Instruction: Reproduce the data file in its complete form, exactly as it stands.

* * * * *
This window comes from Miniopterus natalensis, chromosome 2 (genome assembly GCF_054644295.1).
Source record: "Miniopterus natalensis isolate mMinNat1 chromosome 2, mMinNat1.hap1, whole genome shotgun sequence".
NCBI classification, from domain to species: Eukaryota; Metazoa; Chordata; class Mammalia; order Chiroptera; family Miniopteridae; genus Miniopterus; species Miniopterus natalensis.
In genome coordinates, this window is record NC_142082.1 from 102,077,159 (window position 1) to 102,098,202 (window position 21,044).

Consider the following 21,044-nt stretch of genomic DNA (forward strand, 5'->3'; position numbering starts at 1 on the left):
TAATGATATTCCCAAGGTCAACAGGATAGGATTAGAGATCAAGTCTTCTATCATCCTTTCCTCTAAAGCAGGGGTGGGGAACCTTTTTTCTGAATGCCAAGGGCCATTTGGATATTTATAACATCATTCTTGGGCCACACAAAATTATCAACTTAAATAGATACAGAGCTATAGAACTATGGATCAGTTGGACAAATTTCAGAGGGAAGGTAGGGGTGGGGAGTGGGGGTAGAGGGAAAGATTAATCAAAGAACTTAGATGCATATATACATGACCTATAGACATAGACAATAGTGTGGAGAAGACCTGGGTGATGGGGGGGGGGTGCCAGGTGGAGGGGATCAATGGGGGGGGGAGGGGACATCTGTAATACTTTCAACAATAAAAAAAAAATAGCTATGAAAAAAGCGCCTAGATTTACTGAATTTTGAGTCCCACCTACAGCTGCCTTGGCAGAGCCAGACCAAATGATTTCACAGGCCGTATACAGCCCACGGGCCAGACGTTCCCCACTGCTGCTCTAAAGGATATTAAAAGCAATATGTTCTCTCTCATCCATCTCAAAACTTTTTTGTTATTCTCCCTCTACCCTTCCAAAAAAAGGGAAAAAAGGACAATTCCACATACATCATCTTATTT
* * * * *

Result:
This window comes from Miniopterus natalensis, chromosome 2 (genome assembly GCF_054644295.1).
Source record: "Miniopterus natalensis isolate mMinNat1 chromosome 2, mMinNat1.hap1, whole genome shotgun sequence".
NCBI classification, from domain to species: Eukaryota; Metazoa; Chordata; class Mammalia; order Chiroptera; family Miniopteridae; genus Miniopterus; species Miniopterus natalensis.
In genome coordinates, this window is record NC_142082.1 from 102,077,159 (window position 1) to 102,098,202 (window position 21,044).

Consider the following 21,044-nt stretch of genomic DNA (forward strand, 5'->3'; position numbering starts at 1 on the left):
TAATGATATTCCCAAGGTCAACAGGATAGGATTAGAGATCAAGTCTTCTATCATCCTTTCCTCTAAAGCAGGGGTGGGGAACCTTTTTTCTGAATGCCAAGGGCCATTTGGATATTTATAACATCATTCTTGGGCCACACAAAATTATCAACTTAAATAGATACAGAGCTATAGAACTATGGATCAGTTGGACAAATTTCAGAGGGAAGGTAGGGGTGGGGAGTGGGGGTAGAGGGAAAGATTAATCAAAGAACTTAGATGCATATATACATGACCTATAGACATAGACAATAGTGTGGAGAAGACCTGGGTGATGGGGGGGGGGTGCCAGGTGGAGGGGATCAATGGGGGGGGGAGGGGACATCTGTAATACTTTCAACAATAAAAAAAAAATAGCTATGAAAAAAGCGCCTAGATTTACTGAATTTTGAGTCCCACCTACAGCTGCCTTGGCAGAGCCAGACCAAATGATTTCACAGGCCGTATACAGCCCACGGGCCAGACGTTCCCCACTGCTGCTCTAAAGGATATTAAAAGCAATATGTTCTCTCTCATCCATCTCAAAACTTTTTTGTTATTCTCCCTCTACCCTTCCAAAAAAAGGGAAAAAAGGACAATTCCACATACATCATCTTATTT